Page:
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A beginning to end all beginnings! 

Composer Craig Russell has the dubious honor of sharing the program with Beethoven's Ninth in a SLO Symphony finale concert

THE IMMORTAL NINTH :  The SLO Symphony’s 50th season finale concert will feature the world premiere of composer Craig Russell’s Celebrations, followed by Beethoven’s immortal Ode to Joy. Don’t miss out! - PHOTO BY BARRY GOYETTE
  • THE IMMORTAL NINTH : The SLO Symphony’s 50th season finale concert will feature the world premiere of composer Craig Russell’s Celebrations, followed by Beethoven’s immortal Ode to Joy. Don’t miss out!

“There’s no way I can conquer Beethoven, so I might as well just laugh.”

With this charmingly absurd statement, composer and Cal Poly professor Craig Russell explained his latest effort, Celebrations!, a musical composition that faces the challenge of sharing a program with “one of the greatest accomplishments of human history.” Namely, Beethoven’s Symphony No. 9. I imagine David tossing his stone aside and laughing at the sight of the lumbering giant Goliath.

Commissioned by SLO Symphony music director Michael Nowak, Russell’s work could just as easily be titled Conversations. It’s comprised of two orchestras, the youth orchestra and the so-called “big orchestra” engaging in a dialogue between the ages. Russell’s newest work debuts at the finale concert commemorating the SLO Symphony’s 50th season, a beginning to signal an ending.

Rather than try to compete with the old masters, the composer told New Times, he created something that sounded totally different: “It’s an apples and oranges thing, so at least it can be on the program and not collapse as a huge failure.”

Celebrations!, in his own words, “has a lot of humor and joy, and a lot of American flavor.”

But the genesis of the piece, Russell later elaborated, seated at the piano in his intellectual’s apartment, was anything but celebratory.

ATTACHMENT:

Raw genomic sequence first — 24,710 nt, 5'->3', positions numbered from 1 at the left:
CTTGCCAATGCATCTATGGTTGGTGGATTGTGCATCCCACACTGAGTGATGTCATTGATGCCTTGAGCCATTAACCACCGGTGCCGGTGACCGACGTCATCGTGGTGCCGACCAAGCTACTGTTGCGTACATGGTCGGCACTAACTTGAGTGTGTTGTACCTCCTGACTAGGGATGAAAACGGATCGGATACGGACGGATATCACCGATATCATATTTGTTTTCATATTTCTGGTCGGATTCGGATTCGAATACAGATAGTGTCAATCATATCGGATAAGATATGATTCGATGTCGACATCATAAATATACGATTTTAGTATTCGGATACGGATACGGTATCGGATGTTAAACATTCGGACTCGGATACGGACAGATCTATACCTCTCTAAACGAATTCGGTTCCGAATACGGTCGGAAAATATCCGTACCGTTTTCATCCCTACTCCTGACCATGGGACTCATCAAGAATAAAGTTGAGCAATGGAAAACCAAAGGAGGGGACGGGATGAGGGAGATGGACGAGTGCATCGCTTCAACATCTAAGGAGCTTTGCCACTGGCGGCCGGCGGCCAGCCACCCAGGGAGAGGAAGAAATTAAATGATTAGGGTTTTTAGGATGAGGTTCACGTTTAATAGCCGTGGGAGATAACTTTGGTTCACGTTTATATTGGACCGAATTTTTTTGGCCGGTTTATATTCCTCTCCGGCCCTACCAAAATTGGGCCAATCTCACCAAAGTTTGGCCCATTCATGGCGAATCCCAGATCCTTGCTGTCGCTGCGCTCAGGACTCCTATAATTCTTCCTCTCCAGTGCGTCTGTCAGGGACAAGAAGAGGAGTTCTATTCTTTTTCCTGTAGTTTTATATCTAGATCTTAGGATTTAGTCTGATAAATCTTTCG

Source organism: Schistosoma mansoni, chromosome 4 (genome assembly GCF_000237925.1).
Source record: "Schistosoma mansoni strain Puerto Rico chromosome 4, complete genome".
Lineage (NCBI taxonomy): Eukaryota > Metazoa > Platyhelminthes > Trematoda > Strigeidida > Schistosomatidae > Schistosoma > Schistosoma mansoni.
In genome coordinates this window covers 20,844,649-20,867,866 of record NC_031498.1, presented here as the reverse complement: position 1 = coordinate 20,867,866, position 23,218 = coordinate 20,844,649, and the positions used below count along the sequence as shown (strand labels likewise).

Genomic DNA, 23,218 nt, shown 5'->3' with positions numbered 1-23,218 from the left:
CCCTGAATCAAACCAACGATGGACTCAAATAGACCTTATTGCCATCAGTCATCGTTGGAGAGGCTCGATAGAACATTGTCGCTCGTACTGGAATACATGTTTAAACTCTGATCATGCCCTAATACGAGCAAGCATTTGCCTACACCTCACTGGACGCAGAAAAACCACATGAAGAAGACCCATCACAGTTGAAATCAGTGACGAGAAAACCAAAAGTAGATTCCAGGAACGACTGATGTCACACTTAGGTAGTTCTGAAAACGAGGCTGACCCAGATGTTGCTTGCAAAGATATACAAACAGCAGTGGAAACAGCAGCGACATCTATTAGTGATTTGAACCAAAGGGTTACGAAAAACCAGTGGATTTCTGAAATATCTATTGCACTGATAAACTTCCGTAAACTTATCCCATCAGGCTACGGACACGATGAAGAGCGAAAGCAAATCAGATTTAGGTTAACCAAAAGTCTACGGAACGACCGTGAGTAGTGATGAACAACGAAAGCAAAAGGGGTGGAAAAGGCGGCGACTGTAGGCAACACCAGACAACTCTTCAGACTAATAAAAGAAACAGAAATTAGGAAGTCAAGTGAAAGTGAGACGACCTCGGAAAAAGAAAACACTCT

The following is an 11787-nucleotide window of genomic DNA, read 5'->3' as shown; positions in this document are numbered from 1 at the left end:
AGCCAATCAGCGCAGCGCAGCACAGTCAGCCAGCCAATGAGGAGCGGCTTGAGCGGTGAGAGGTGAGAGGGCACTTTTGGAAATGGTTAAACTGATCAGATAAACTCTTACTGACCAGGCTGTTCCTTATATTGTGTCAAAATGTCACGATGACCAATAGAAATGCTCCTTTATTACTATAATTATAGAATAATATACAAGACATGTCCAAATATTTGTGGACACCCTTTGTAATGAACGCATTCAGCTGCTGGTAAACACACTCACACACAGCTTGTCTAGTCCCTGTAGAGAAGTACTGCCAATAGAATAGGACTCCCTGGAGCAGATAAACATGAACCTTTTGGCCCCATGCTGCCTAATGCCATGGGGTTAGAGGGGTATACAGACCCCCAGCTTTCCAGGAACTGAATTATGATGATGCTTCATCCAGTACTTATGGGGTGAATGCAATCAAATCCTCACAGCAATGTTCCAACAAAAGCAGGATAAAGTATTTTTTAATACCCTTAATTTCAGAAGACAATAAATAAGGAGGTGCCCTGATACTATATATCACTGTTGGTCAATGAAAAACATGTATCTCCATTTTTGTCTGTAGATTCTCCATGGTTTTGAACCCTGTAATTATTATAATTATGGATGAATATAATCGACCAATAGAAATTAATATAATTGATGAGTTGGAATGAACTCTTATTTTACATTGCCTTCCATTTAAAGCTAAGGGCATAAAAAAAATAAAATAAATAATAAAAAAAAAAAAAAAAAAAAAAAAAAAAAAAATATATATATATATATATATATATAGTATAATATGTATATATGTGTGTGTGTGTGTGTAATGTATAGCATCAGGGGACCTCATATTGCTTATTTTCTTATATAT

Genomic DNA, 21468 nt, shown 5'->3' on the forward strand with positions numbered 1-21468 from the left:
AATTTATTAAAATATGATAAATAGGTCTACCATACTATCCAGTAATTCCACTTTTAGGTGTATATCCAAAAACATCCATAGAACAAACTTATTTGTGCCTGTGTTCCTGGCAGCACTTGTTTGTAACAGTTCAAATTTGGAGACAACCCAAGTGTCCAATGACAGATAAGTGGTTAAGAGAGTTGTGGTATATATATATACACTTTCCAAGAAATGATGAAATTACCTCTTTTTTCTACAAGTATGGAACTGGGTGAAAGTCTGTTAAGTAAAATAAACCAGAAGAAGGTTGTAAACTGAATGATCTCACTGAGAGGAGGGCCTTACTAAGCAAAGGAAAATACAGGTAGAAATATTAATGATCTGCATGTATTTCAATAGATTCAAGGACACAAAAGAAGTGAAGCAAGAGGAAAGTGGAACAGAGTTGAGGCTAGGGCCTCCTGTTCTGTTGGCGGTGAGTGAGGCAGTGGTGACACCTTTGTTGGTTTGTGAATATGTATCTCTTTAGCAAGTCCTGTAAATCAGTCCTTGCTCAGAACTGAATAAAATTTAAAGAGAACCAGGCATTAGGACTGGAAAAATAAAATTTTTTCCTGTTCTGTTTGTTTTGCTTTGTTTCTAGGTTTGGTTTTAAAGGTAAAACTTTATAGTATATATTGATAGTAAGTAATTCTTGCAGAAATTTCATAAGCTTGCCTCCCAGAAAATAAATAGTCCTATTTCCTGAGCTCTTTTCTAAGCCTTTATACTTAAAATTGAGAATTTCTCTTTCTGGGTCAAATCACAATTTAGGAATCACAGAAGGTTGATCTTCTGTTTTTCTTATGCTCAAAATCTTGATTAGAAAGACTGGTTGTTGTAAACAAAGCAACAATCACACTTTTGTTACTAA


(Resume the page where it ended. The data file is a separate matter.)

Around the time he was supposed to be composing Celebrations!, he said, his marriage of 36 years disintegrated. And in the darkness of it all, as he sat down at the piano bench—in a town that had just been proclaimed America’s happiest—he was stricken by the despair of the situation. His marriage to the woman he thought he’d be with for the rest of his life was suddenly gone, and here he was leading the life of a bachelor, composing a work called Celebrations!.

The only thing that brought solace was the thought of a dear friend in Barcelona, an accomplished Catalan composer named Anna Cazurra. Russell began spelling out the elegant simplicity of her name in the only language that made sense. A-flat, A-natural, A-natural, A-flat: it was her name in music; backward and forward the same. Then he spelled his own first name, Craig. There’s no “R” or “I” in the musical scale, but this was a trifling matter. He would pretend, assigning a note to a letter and moving on. It was a start, and from there, the names of other friends flowed from the piano keys in the fluid guise of notes, and the conversation began to take shape.

From a tentative beginning, Celebrations! twists through America’s musical landscape, away from the grasp of classical, through funk and sultry blues, then back to classical, spelling out his muse’s name in every movement. The musical “environment” changes, he explained, but the character, Anna, remains the same.

He explained this patiently to another Anna—this writer—who, music illiterate, eyed the notes with an appreciative lack of understanding and nodded.

“It’s like having Luke Skywalker show up in Little Miss Sunshine,” he elaborated. Then The Great Escape. Then The Matrix. At the piano, he narrated a funk section of the piece: Now we’ve put Luke Skywalker on another planet! Now, James Brown meets B.B. King meets Beethoven!

The piece, which clocks in at around 20 minutes, was originally meant to be a mere five, a sort of joyous prelude to Beethoven’s masterpiece. But Nowak, upon reflection, wanted more substance to counter the weighty masterpiece that would follow it.

“It was really an exciting prospect to think of how to do this,” Russell said. “I thought it would be fun to, rather than fold [the two orchestras] together, to separate them and let them engage in dialogue.”

He phoned Nowak, who had been thinking along the same lines: a kind of call-and-response between two generations of musicians.

“I’ll probably never get the chance to compose for two orchestras ever again,” Russell said.

After an intermission, Beethoven’s exultant, 70-minute Ode to Joy, played by more than 200 musicians, will resound throughout the Performing Arts Center—the first time since the venue opened its doors in 1996. It’s almost a scandal, really, that listeners are privy to something Beethoven himself—possessing, at the end of his life, just four senses—never heard.

Perhaps joy, like music, is a thing best understood by those who have lived in its absence. 

Arts Editor Anna Weltner spells Anna with words and Weltner with chortles. Send comments to


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